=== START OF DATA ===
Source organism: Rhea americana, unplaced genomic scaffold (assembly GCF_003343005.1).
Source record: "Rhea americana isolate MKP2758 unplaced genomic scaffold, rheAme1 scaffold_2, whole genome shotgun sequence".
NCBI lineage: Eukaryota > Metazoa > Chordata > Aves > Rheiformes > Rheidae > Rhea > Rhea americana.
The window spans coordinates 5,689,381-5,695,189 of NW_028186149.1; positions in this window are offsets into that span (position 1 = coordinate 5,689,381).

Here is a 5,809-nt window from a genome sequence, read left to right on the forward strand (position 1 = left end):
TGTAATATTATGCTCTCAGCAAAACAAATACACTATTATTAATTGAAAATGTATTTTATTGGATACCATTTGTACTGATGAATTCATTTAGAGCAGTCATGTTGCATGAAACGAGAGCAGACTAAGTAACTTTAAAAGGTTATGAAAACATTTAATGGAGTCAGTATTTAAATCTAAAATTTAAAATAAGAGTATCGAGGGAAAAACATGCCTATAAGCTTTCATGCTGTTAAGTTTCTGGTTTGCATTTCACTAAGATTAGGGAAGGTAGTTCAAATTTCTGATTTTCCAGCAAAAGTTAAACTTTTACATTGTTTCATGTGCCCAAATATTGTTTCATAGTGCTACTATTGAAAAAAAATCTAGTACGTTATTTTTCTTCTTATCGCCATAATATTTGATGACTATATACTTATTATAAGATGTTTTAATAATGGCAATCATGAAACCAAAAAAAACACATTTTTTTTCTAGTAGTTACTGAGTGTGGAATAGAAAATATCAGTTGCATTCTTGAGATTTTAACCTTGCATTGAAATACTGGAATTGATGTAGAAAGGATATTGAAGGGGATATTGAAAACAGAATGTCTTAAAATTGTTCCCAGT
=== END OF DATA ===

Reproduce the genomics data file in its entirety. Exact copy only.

Source organism: Rhea americana, unplaced genomic scaffold (assembly GCF_003343005.1).
Source record: "Rhea americana isolate MKP2758 unplaced genomic scaffold, rheAme1 scaffold_2, whole genome shotgun sequence".
NCBI lineage: Eukaryota > Metazoa > Chordata > Aves > Rheiformes > Rheidae > Rhea > Rhea americana.
The window spans coordinates 5,689,381-5,695,189 of NW_028186149.1; positions in this window are offsets into that span (position 1 = coordinate 5,689,381).

Here is a 5,809-nt window from a genome sequence, read left to right on the forward strand (position 1 = left end):
TGTAATATTATGCTCTCAGCAAAACAAATACACTATTATTAATTGAAAATGTATTTTATTGGATACCATTTGTACTGATGAATTCATTTAGAGCAGTCATGTTGCATGAAACGAGAGCAGACTAAGTAACTTTAAAAGGTTATGAAAACATTTAATGGAGTCAGTATTTAAATCTAAAATTTAAAATAAGAGTATCGAGGGAAAAACATGCCTATAAGCTTTCATGCTGTTAAGTTTCTGGTTTGCATTTCACTAAGATTAGGGAAGGTAGTTCAAATTTCTGATTTTCCAGCAAAAGTTAAACTTTTACATTGTTTCATGTGCCCAAATATTGTTTCATAGTGCTACTATTGAAAAAAAATCTAGTACGTTATTTTTCTTCTTATCGCCATAATATTTGATGACTATATACTTATTATAAGATGTTTTAATAATGGCAATCATGAAACCAAAAAAAACACATTTTTTTTCTAGTAGTTACTGAGTGTGGAATAGAAAATATCAGTTGCATTCTTGAGATTTTAACCTTGCATTGAAATACTGGAATTGATGTAGAAAGGATATTGAAGGGGATATTGAAAACAGAATGTCTTAAAATTGTTCCCAGT